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Logan’s Hope

“We’re pregnant.”

The news came as a surprise to Melanie and Josh Bankus. A big surprise. After fertility treatments brought two beautiful daughters into their lives, the couple was not expecting a third pregnancy. But at 37, Melanie, and Josh, 39, were going to welcome a new baby into their home in a rural town in the Poconos. “Logan came along to complete our family,” says Melanie.

With underlying medical conditions, Melanie was at high risk for developing complications during her pregnancy. A scan at 20 weeks showed Logan was measuring small. “They thought he was missing part of his brain and that he had increased ventricle fluid,” says Melanie. “We were on high alert and had appointments every week.”

At 23 weeks, Melanie, a middle school math teacher, and Josh a high school math teacher, were told that things did not look promising for their baby. They were asked if they wanted to terminate the pregnancy, but the couple chose to give Logan a fighting chance.  Three weeks later, Logan had reached a viable weight of one pound. As Melanie’s blood pressure continued rising, the doctors put her on hospital bed rest.  

Twenty-one days later, a sudden drop in Logan’s heartbeat required an emergency C-section, and on February 26, 2019, Logan was born at 29 weeks, 4 days. He weighed one pound, 8 ounces, and was less than a foot long. A tiny cry was music to his parents’ ears. “He sounded like a little kitten,” says Melanie, “but the doctor said he was born, he was here, and he was breathing.”

Logan was whisked to the neonatal intensive care unit where his fragile lungs were given the support they needed. Two days later, Melanie was discharged. That night, Logan went into respiratory distress. He had to be intubated for ventilator support to help him breathe. During the procedure, Logan’s tiny esophagus was punctured. Logan needed to be transferred to the Children’s Hospital of Philadelphia for a higher level of care for micro-preemies like him.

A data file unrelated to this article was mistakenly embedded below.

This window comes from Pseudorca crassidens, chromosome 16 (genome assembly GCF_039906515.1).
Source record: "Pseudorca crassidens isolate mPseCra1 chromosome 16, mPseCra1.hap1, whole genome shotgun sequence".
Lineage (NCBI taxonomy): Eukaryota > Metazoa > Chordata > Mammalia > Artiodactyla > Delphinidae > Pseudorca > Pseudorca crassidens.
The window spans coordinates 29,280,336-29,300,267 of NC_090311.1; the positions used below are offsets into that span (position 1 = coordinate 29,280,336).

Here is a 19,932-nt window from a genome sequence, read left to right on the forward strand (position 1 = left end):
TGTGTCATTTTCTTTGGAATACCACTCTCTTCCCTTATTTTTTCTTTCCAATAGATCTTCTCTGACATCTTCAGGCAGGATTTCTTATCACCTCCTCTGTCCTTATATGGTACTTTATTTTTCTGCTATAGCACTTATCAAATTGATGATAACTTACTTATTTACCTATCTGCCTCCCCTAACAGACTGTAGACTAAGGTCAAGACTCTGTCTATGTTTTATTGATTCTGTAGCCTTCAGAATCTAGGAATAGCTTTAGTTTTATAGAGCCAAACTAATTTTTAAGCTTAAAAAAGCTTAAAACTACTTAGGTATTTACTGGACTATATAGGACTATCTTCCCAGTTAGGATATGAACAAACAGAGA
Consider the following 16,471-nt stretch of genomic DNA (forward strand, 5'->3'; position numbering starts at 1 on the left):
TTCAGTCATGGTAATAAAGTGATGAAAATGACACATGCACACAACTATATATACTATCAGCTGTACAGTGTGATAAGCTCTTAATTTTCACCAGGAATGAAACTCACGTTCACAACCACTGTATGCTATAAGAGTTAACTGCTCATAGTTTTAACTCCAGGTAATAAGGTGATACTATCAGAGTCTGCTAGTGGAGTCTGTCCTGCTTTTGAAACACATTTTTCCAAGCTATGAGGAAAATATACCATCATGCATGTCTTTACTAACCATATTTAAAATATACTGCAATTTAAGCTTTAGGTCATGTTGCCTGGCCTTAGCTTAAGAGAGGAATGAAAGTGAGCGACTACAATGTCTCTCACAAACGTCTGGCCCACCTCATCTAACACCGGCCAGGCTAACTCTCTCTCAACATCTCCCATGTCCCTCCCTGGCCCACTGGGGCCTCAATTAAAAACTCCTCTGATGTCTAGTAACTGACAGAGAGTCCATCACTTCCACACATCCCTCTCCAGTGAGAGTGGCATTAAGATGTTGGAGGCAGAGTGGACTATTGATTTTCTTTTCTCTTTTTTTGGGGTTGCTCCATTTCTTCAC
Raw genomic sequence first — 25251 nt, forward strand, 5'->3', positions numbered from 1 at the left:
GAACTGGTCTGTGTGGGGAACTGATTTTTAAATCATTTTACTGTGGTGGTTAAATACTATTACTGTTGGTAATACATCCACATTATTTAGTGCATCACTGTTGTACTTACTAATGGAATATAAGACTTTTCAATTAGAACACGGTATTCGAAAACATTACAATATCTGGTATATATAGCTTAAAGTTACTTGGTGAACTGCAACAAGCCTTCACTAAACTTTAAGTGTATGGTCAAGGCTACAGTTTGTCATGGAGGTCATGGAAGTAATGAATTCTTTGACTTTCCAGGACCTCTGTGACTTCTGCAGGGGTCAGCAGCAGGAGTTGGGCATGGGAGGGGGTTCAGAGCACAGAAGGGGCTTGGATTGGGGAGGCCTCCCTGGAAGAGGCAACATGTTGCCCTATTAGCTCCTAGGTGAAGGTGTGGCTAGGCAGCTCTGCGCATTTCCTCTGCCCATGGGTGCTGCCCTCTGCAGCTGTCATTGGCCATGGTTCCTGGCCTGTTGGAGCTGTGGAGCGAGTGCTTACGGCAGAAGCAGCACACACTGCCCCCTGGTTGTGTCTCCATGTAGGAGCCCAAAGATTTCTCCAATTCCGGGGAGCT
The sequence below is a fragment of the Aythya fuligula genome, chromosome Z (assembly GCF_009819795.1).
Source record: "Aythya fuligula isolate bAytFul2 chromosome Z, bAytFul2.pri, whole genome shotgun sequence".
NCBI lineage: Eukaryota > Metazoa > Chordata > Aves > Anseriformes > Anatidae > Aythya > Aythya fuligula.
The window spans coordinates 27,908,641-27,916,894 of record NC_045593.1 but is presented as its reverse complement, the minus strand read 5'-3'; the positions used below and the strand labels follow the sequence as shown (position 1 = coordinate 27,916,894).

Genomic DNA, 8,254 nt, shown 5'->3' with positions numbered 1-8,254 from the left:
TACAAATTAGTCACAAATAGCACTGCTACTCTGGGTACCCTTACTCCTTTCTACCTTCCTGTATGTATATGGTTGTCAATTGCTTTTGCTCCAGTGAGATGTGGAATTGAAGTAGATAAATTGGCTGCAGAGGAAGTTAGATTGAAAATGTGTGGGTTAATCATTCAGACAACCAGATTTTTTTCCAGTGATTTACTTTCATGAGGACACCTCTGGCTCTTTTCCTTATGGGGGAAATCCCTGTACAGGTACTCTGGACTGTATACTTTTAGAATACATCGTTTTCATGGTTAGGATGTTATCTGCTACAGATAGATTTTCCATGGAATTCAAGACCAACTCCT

In the weeks that followed, Logan fought through one medical crisis after another. Now the goal was to wean Logan from the ventilator. Efforts were made five times to extubate Logan. Josh and Melanie will never forget one night in particular when they were returning to the NICU after a coffee break in the hospital cafeteria. As they were stepping off the elevator they heard a Code Blue over the intercom signaling a life-threatening emergency. It was Logan.

Josh and Melanie agonized as a team of doctors worked intently to revive their baby who had stopped breathing. “He had been without oxygen for about six minutes,” says Melanie. “They didn’t know if he had brain damage. It was the worst night of our lives.”

To his parents’ immense relief, Logan pulled through. He was proving to be the fighter Josh and Melanie hoped he would be. Doctors attributed Logan’s breathing problems to a narrowing of his airway. In early July 2019, Logan had a tracheostomy, a breathing tube surgically inserted through a hole in his throat and connected to a ventilator. Josh and Melanie, who had been staying at Ronald McDonald House in Philadelphia with their daughters 10-year-old Julia and Gabrielle, 5, needed two months of training to learn the complexities of the trach and ventilator before Logan could go  home.

Logan Comes to Good Shepherd